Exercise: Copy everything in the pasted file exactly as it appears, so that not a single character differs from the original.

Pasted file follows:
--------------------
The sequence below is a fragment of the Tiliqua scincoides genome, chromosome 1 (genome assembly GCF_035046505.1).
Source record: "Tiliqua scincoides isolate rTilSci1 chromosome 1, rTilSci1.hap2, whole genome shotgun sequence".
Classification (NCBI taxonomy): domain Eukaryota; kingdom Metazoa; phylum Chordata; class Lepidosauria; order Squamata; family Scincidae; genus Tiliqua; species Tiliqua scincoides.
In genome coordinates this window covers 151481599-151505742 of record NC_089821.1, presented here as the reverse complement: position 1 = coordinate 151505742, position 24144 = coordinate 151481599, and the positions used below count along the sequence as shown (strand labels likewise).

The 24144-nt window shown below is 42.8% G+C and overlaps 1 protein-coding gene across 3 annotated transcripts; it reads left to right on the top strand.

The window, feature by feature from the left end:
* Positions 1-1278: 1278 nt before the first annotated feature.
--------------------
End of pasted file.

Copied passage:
The sequence below is a fragment of the Tiliqua scincoides genome, chromosome 1 (genome assembly GCF_035046505.1).
Source record: "Tiliqua scincoides isolate rTilSci1 chromosome 1, rTilSci1.hap2, whole genome shotgun sequence".
Classification (NCBI taxonomy): domain Eukaryota; kingdom Metazoa; phylum Chordata; class Lepidosauria; order Squamata; family Scincidae; genus Tiliqua; species Tiliqua scincoides.
In genome coordinates this window covers 151481599-151505742 of record NC_089821.1, presented here as the reverse complement: position 1 = coordinate 151505742, position 24144 = coordinate 151481599, and the positions used below count along the sequence as shown (strand labels likewise).

The 24144-nt window shown below is 42.8% G+C and overlaps 1 protein-coding gene across 3 annotated transcripts; it reads left to right on the top strand.

The window, feature by feature from the left end:
* Positions 1-1278: 1278 nt before the first annotated feature.